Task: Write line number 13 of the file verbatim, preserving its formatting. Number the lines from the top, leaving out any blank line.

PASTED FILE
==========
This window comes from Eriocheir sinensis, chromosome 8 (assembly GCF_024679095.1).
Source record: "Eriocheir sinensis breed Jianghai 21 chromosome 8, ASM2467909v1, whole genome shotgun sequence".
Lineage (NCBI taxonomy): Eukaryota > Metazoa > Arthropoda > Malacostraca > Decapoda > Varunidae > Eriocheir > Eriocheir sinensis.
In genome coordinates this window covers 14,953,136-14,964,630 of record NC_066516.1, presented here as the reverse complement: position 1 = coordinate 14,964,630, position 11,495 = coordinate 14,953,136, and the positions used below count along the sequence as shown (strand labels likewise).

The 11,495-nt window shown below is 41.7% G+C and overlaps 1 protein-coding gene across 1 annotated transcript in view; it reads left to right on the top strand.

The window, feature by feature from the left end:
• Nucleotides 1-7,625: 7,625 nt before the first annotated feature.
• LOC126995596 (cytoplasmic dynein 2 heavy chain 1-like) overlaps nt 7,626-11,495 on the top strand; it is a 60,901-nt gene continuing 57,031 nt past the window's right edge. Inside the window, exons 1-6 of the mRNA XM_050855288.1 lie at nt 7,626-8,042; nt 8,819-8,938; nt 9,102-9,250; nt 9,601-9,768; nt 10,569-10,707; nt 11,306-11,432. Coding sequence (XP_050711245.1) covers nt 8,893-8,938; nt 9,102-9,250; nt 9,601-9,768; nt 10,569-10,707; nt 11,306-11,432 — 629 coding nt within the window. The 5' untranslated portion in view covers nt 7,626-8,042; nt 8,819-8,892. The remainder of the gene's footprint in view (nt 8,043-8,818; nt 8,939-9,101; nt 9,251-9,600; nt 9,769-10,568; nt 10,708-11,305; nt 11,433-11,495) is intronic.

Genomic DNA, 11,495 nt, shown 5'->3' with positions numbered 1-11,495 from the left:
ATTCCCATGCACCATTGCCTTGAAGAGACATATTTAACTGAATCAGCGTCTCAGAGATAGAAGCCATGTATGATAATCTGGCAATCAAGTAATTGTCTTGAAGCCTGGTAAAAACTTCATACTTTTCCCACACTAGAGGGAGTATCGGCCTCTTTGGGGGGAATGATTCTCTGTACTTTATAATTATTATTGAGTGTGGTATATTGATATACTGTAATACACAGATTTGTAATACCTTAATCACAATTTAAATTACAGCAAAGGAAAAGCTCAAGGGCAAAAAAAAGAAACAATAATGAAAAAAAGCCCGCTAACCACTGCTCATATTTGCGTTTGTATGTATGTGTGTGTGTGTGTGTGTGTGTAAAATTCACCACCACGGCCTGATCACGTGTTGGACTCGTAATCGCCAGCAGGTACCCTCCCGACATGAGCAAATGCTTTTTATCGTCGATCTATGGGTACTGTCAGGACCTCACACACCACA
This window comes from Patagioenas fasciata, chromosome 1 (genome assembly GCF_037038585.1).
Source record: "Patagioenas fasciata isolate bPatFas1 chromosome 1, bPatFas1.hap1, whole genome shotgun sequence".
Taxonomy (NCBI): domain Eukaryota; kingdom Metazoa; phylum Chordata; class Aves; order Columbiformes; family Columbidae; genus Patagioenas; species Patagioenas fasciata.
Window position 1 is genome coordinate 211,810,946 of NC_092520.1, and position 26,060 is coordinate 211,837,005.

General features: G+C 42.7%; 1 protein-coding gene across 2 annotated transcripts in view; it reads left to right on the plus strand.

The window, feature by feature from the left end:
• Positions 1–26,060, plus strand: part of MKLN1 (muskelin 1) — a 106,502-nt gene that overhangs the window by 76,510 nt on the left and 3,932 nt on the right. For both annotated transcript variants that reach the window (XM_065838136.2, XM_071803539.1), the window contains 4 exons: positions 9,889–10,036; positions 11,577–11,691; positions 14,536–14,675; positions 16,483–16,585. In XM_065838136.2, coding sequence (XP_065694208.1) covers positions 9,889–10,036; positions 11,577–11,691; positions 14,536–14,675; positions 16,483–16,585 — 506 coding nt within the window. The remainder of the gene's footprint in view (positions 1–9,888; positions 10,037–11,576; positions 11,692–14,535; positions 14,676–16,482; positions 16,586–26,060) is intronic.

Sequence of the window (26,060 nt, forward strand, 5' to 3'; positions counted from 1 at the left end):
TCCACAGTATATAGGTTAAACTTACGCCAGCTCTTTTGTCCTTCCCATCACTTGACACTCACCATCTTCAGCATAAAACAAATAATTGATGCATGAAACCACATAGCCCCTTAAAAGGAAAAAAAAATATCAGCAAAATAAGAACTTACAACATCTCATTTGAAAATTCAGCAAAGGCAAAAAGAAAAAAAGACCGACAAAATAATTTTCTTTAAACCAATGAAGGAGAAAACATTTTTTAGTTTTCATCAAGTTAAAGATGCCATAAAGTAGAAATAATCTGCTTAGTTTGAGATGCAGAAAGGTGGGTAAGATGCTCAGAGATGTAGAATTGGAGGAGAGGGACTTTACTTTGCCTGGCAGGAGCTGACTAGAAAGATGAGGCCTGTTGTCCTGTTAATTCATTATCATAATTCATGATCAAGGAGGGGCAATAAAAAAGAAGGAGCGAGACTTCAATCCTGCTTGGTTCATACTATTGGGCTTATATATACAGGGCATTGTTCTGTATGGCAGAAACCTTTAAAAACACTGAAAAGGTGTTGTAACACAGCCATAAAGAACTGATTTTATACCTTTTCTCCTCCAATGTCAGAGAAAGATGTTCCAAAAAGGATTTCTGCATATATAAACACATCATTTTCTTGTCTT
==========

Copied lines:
Taxonomy (NCBI): domain Eukaryota; kingdom Metazoa; phylum Chordata; class Aves; order Columbiformes; family Columbidae; genus Patagioenas; species Patagioenas fasciata.